Ongoing controversy at the University of Virginia over the firing of former Human Resources Senior Recruiter Dena Bowers continues with a federal judge’s ruling for another trial regarding whether or not she had enough time to defend herself prior to her dismissal.
p. Bowers was fired from her position in Nov. 2005 over an e-mail she sent to a co-worker from her university e-mail account about an issue that did not represent the views of the university.
p. Bowers attached documents and charts Oct. 11, 2005, from an NAACP meeting she had attended the previous night to an e-mail sent to a fellow employee and member who had missed the meeting.
p. The documents criticized proposed state legislation on the University Medical Center’s pay scale.
p. The co-worker then forwarded the e-mail to hundreds of people with a mistaken note saying that Bowers had prepared the documents.
p. Bowers was then fired on the grounds that she had used her “university title” to distribute documents that did not represent the university’s view.
p. Her electronic signature on the e-mail caused this problem, because it misled people to think she was representing the university.
p. Bowers also refused to identify the source of the documents, and the judge ruled that she was justified in this. Bowers claimed that her First Amendment rights were violated because she protested her firing, which she also felt was wrongful.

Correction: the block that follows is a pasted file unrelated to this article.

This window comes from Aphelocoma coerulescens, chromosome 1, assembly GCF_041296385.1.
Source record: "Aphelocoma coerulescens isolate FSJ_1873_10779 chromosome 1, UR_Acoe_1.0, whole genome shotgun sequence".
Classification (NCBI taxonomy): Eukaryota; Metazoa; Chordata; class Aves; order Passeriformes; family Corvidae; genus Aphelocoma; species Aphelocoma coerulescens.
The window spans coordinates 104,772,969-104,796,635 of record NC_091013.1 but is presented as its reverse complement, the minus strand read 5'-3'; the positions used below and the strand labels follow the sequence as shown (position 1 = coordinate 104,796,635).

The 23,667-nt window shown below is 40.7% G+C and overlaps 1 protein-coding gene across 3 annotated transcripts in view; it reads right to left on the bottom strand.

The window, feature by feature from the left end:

p. Judge Norman K. Moon of the U.S. District Court in Charlottesville presided over the case, which took place last Friday.
p. He ignored the issue of her firing because it is a state employment law issue. Moon instead investigated whether Bowers’ constitutional rights were violated.
p. He ended up dismissing Bowers’ First Amendment claims, finding that the officials who fired her at U.Va. did not violate her First Amendment rights.
p. Bowers also claimed that her right of due process was violated, and that she did not have enough time to defend herself before she was fired.
p. Moon denied the due process claim, but he gave the opportunity for a trial to determine whether Bowers was given a chance to speak at the meeting in which she was fired.
p. Bower’s lawyer said that Bowers is not satisfied with the ruling concerning her amendments rights and plans to appeal.
p. However, according to Legal Director of the National Workrights Institute Jeremy Gruber in The Chronicle of Higher Education, “Employees rarely, if ever, succeed if they send something on the employer’s e-mail system.”